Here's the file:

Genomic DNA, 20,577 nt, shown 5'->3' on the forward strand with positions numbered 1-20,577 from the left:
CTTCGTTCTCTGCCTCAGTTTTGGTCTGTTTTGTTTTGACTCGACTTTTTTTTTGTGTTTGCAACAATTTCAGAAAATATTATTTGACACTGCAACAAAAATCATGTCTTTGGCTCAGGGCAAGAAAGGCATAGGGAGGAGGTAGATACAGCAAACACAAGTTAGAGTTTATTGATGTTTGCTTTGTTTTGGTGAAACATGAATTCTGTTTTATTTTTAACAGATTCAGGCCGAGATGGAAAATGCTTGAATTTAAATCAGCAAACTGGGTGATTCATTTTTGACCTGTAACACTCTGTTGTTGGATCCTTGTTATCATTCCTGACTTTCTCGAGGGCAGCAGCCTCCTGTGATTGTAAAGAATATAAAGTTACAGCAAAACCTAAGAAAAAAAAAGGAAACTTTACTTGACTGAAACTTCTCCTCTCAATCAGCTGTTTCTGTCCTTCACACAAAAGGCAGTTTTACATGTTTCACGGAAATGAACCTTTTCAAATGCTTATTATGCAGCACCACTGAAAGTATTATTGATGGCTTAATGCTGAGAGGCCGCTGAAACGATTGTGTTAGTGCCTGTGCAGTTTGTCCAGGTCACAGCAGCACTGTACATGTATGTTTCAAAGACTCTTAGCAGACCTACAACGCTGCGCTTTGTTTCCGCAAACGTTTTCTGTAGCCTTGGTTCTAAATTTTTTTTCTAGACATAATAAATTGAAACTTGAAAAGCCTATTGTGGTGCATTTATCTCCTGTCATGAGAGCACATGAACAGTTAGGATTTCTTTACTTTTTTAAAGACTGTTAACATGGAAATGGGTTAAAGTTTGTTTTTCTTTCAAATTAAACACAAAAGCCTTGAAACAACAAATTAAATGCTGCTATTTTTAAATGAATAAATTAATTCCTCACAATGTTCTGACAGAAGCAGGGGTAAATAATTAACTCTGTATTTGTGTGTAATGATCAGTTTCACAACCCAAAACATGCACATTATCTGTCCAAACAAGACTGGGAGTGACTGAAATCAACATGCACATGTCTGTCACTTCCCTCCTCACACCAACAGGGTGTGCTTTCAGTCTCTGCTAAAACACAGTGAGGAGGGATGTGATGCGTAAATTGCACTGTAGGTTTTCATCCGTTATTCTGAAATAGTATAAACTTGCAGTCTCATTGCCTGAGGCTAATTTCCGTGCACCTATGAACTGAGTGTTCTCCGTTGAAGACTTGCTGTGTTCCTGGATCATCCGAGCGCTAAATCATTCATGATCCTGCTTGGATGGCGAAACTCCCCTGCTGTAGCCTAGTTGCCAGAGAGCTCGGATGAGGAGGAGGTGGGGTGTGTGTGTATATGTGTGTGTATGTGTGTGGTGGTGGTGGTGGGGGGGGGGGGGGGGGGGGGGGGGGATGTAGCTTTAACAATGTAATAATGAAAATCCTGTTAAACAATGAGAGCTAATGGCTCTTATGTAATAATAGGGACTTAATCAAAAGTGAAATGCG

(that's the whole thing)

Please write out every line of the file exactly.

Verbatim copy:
Genomic DNA, 20,577 nt, shown 5'->3' on the forward strand with positions numbered 1-20,577 from the left:
CTTCGTTCTCTGCCTCAGTTTTGGTCTGTTTTGTTTTGACTCGACTTTTTTTTTGTGTTTGCAACAATTTCAGAAAATATTATTTGACACTGCAACAAAAATCATGTCTTTGGCTCAGGGCAAGAAAGGCATAGGGAGGAGGTAGATACAGCAAACACAAGTTAGAGTTTATTGATGTTTGCTTTGTTTTGGTGAAACATGAATTCTGTTTTATTTTTAACAGATTCAGGCCGAGATGGAAAATGCTTGAATTTAAATCAGCAAACTGGGTGATTCATTTTTGACCTGTAACACTCTGTTGTTGGATCCTTGTTATCATTCCTGACTTTCTCGAGGGCAGCAGCCTCCTGTGATTGTAAAGAATATAAAGTTACAGCAAAACCTAAGAAAAAAAAAGGAAACTTTACTTGACTGAAACTTCTCCTCTCAATCAGCTGTTTCTGTCCTTCACACAAAAGGCAGTTTTACATGTTTCACGGAAATGAACCTTTTCAAATGCTTATTATGCAGCACCACTGAAAGTATTATTGATGGCTTAATGCTGAGAGGCCGCTGAAACGATTGTGTTAGTGCCTGTGCAGTTTGTCCAGGTCACAGCAGCACTGTACATGTATGTTTCAAAGACTCTTAGCAGACCTACAACGCTGCGCTTTGTTTCCGCAAACGTTTTCTGTAGCCTTGGTTCTAAATTTTTTTTCTAGACATAATAAATTGAAACTTGAAAAGCCTATTGTGGTGCATTTATCTCCTGTCATGAGAGCACATGAACAGTTAGGATTTCTTTACTTTTTTAAAGACTGTTAACATGGAAATGGGTTAAAGTTTGTTTTTCTTTCAAATTAAACACAAAAGCCTTGAAACAACAAATTAAATGCTGCTATTTTTAAATGAATAAATTAATTCCTCACAATGTTCTGACAGAAGCAGGGGTAAATAATTAACTCTGTATTTGTGTGTAATGATCAGTTTCACAACCCAAAACATGCACATTATCTGTCCAAACAAGACTGGGAGTGACTGAAATCAACATGCACATGTCTGTCACTTCCCTCCTCACACCAACAGGGTGTGCTTTCAGTCTCTGCTAAAACACAGTGAGGAGGGATGTGATGCGTAAATTGCACTGTAGGTTTTCATCCGTTATTCTGAAATAGTATAAACTTGCAGTCTCATTGCCTGAGGCTAATTTCCGTGCACCTATGAACTGAGTGTTCTCCGTTGAAGACTTGCTGTGTTCCTGGATCATCCGAGCGCTAAATCATTCATGATCCTGCTTGGATGGCGAAACTCCCCTGCTGTAGCCTAGTTGCCAGAGAGCTCGGATGAGGAGGAGGTGGGGTGTGTGTGTATATGTGTGTGTATGTGTGTGGTGGTGGTGGTGGGGGGGGGGGGGGGGGGGGGGGGGGATGTAGCTTTAACAATGTAATAATGAAAATCCTGTTAAACAATGAGAGCTAATGGCTCTTATGTAATAATAGGGACTTAATCAAAAGTGAAATGCG